Today the world has lost a pioneer: Jeanne Manford, the founder of PFLAG (Parents, Families and Friends of Lesbians and Gays) and the Mother of the Straight Ally movement.
Jeanne was one of the fiercest fighters in the battle for acceptance and equality for lesbian, gay, bisexual and transgender (LGBT) people. It is truly humbling to imagine in 1972—just 40 years ago—a simple schoolteacher started this movement of family and ally support, without benefit of any of the technology that today makes a grassroots movement so easy to organize. No Internet. No cellphones. Just a deep love for her son and a sign reading “Parents of Gays: Unite in Support for Our Children.”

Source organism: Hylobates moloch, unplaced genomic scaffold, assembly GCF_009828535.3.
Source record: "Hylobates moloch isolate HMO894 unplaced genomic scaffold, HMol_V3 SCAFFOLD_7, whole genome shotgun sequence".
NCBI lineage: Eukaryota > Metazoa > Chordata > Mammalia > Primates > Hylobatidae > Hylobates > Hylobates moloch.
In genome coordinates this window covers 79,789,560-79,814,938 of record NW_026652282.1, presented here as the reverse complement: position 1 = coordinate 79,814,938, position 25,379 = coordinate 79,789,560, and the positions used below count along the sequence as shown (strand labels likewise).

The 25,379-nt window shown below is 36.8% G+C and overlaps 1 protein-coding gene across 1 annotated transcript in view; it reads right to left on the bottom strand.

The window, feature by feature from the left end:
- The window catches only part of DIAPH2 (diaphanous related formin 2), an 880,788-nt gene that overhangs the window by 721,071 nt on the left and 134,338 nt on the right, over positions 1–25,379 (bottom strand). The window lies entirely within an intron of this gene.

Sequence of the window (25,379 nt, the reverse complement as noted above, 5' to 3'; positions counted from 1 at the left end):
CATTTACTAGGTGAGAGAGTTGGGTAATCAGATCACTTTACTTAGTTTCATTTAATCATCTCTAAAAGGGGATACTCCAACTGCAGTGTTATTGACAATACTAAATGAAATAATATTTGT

Some history from PFLAG’s web site:
The idea for PFLAG began in 1972 when Jeanne Manford marched with her son, Morty, in New York’s Christopher Street Liberation Day March, the precursor to today’s Pride parade. After many gay and lesbian people ran up to Jeanne during the parade and begged her to talk to their parents, she decided to begin a support group. The first formal meeting took place in 1973 at a local church. Approximately 20 people attended.
Jeanne decided to march that year to support her son, who had been beaten in April while distributing gay rights pamphlets at a New York poliical event. Jeane became further angered over police inaction, and wrote a letter to the New York Post about it, identifying herself as the mother of a gay son.
Jeanne Manford was 92 years old.